BUFFALO, N.Y. — You didn't really think this season was going to end up in the cold, snowy outpost of Buffalo, without one final trip to New York City, did you?

You didn't really believe UConn wasn't going to make one more trip to Madison Square Garden, home of so many memories and where the Huskies, as erstwhile members of the Big East, no longer play their conference tournament.

You didn't really think that Bazz wasn't going to get a chance to take one more bite out of the Big Apple. Did you?

Me neither.

A 77-65 win over Villanova in a third-round NCAA tournament game Saturday night sent the Huskies to an especially Sweet 16 — at the Garden, beginning on Friday. They'll play Iowa State (7:27 p.m. ET, TBS), the team that beat UConn in its 2012 NCAA tournament opener in Jim Calhoun's final game as Huskies coach.

“It's kind of ironic,” said Shabazz Napier. “It's just great to be back in MSG. Being back is one thing, but handling your business is another.”

It almost seemed fated, really. The Huskies, who largely carried the banner of the Big East over the last 15 years of its real existence, were barred from the final, true Big East tournament last season. Now in the American Athletic Conference, they played this year's conference championships down in Memphis, Tenn.

“I think the only fans we really had were my family,” joked Ryan Boatright, the Chicago native, about last week's AAC tourney.

But on Selection Sunday, when the brackets were unveiled and it was revealed UConn would be in the East Region, whose semifinals and finals would be played at MSG, it almost seemed inevitable the Huskies would somehow get there.

They did, and how's this: they got there not only because of the latest heroics of their Boston kid, Napier, who only added to his legend Saturday night — almost delivering a Willis Reed-like performance to get to Reed's former home arena. UConn also got there thanks in no small part to a New York kid, a freshman, who stepped up big when Napier sat out the final 12:09 of the first half due to foul troubles.

Terrence Samuel, a tough Brooklyn guard whose playing time has been limited for much of the season, replaced Napier and helped the Huskies turn a 16-9 deficit into a 25-24 halftime advantage — with a 16-1 run sandwiched in there.

Samuel hit free throws and scored on a couple of drives to the hole, finishing with a career-high 11 points in 21 minutes. More importantly, he contributed heavily to a choking Husky defense that held Villanova to 15 straight possessions without a field goal at one point and just 35 percent shooting for the game.

“He was great defensively, he pressured our guards,” said 'Nova coach Jay Wright. “He's got good size, he drove the ball, made free throws. I thought he did a great job.”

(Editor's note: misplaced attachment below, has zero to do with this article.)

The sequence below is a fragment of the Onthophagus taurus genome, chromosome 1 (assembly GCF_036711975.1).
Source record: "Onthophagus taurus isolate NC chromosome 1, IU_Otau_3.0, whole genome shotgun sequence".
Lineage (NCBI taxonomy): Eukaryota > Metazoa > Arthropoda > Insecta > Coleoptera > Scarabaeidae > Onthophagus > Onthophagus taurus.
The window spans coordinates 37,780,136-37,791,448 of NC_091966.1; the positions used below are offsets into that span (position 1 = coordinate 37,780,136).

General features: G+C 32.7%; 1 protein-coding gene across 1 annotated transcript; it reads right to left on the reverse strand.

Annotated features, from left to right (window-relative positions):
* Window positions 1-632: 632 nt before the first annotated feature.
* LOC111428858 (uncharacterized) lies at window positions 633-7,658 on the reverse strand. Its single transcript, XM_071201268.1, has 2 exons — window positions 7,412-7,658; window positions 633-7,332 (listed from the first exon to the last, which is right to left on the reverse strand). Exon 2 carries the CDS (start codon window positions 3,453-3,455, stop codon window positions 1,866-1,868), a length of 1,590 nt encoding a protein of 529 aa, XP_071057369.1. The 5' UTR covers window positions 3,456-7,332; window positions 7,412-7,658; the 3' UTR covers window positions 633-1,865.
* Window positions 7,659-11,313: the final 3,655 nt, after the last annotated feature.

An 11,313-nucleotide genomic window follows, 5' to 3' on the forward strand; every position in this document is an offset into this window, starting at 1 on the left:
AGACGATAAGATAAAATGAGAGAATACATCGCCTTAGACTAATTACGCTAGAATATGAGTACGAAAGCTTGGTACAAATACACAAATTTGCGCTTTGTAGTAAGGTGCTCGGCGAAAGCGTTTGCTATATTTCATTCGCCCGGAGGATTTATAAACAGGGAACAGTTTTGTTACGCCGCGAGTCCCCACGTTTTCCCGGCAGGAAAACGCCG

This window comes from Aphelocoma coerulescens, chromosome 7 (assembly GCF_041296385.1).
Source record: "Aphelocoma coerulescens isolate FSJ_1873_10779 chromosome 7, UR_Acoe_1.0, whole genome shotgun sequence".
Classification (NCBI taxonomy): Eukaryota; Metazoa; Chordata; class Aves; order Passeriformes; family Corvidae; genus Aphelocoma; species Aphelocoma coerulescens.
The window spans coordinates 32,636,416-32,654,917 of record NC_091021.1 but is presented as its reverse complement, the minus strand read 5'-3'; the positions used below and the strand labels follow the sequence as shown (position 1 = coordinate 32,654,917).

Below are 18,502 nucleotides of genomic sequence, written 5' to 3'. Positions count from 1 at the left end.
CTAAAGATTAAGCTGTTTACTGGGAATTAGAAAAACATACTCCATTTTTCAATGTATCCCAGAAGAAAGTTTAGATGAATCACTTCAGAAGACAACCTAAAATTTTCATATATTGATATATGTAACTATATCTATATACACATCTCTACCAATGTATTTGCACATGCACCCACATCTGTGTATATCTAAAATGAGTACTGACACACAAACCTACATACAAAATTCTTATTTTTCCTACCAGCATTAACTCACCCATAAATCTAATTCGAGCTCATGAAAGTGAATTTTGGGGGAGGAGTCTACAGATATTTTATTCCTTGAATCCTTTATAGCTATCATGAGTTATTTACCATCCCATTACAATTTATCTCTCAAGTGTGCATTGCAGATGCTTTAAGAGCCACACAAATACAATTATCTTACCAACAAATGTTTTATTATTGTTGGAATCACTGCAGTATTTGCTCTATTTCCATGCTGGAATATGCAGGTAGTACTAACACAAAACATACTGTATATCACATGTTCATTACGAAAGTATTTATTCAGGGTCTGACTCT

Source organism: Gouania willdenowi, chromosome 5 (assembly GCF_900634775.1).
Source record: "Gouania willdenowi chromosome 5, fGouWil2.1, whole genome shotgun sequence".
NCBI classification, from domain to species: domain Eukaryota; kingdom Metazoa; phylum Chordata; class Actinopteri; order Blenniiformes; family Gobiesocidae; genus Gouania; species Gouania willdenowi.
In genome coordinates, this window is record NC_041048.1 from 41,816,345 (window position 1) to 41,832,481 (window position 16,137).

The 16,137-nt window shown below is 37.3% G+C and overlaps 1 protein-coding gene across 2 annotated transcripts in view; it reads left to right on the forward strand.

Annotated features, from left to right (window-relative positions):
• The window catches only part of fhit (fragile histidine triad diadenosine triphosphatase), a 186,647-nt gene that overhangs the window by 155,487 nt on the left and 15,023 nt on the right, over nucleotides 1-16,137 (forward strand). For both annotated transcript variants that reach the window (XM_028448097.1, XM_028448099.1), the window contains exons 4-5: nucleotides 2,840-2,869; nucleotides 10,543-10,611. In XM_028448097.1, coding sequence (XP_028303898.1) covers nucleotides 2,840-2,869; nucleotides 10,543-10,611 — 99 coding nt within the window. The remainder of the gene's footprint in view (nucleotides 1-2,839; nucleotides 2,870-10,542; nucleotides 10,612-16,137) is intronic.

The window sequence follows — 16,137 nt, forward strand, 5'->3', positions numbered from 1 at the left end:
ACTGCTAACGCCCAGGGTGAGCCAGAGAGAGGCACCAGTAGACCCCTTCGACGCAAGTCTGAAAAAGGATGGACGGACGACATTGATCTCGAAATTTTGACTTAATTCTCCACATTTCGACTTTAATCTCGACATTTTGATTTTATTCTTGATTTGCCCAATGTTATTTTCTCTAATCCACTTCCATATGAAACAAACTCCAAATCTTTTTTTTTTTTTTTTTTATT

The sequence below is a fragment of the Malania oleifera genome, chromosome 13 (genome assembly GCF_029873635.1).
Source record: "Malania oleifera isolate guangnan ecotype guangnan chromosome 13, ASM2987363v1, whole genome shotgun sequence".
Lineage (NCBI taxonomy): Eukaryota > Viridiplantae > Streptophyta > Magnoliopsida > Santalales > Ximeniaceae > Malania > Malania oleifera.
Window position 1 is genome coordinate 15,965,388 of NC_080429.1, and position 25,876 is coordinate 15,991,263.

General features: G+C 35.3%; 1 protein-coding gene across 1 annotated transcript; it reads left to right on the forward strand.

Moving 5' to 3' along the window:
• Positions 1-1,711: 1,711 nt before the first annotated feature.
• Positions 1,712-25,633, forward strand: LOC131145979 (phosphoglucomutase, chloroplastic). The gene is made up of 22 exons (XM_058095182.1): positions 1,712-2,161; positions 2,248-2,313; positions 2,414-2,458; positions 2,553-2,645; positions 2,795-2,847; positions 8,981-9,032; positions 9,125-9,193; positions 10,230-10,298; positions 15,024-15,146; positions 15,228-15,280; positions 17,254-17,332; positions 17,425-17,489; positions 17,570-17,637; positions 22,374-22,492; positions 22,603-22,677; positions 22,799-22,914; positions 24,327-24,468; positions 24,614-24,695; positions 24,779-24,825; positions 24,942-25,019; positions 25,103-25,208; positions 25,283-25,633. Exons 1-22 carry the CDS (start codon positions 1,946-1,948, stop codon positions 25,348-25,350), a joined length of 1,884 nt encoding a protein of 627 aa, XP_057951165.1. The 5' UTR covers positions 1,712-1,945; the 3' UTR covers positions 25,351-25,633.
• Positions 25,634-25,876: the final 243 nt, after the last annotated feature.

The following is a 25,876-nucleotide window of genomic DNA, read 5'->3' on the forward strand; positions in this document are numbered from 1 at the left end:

Reasoned Niels Giffey: “I think one of the reasons Terrence played so well is he was trying to go home.”

Samuel didn't disagree.

“That's probably a little bit of it,” he said with a smile. “Home sweet home.”

Now, back to Bazz. Once again, his flair for the dramatic and ability to make big shots was there for the late-night audience of dejected Syracuse and Villanova fans in First Niagara Center to see. He had just four points at the break after sitting out the bulk of the first half, but came out firing in the second. He scored on 3-pointers, drives to the hoop and his patented fallaway as the Huskies took the lead for good at 30-27 and never looked back.

Napier was at his best during one stretch starting with 9:42 left to play, when he canned a 3-pointer, then followed that up with a trey from even further out to put the Huskies up 11.

After 'Nova closed back to within six, Napier canned a third-straight 3-ball with 6:08 remaining, and it appeared the Huskies could book their ticket to NYC.

Then, with 4:01 left and UConn up seven, Napier got inadvertently kicked in the shin by Wildcat guard Darrun Hilliard. He crumpled to the floor in obvious pain, eventually limped back to the bench and winced in more pain while being tended to by trainer James Doran.

“The pain was excruciating,” Napier explained. “I couldn't really put pressure on it.”

Suddenly, things were a bit dicey in Husky Nation. Even if UConn was able to hang on for the win, what would it do with a serious injury to one of the greatest players ever to don a Husky uniform?

Boatright gathered his troops in a huddle. His message: “Four minutes until the Sweet 16.”

“We had fought too hard to be leading in the game,” he said. “We played well when he went out with the fouls in the first half, we only had four minutes to go in the game. Everybody had to step up and finish the game out if we wanted to move on to the Sweet 16.”

Turns out, it was a bit of a false alarm. Napier got a heavy helping of Biofreeze from Doran, re-entered the game just 37 seconds later, and shortly thereafter converted a crazy, highlight-reel layup off the glass that essentially sealed 'Nova's fate with just over two minutes to play.

“When Shabazz went out, guys stepped up, and that's what a team is all about,” said coach Kevin Ollie. “Then in the second half, he scored 21 points for us. But everybody was strong. Everybody rebounded the basketball, and we just played together. It was a gutty win.”

And now, on to the Garden, home of the five-wins-in-five-nights ride in 2011, heroic shots by Kemba, Ray Allen and numerous others.

“We're going to the Garden,” Ollie said. “We just love to plant seeds. We're going to keep planting seeds there.”

Ollie may or may not have meant the irony of planting seeds in a place called the Garden. But the seeds of the Big East Conference tournament were planted more than 30 years ago, with UConn as a charter member.

A lot has changed since then, but the Huskies feel like the World's Most Famous Arena is their home away from home, and they're sure to get a crowd bigger than just Ryan Boatright's family come Friday night.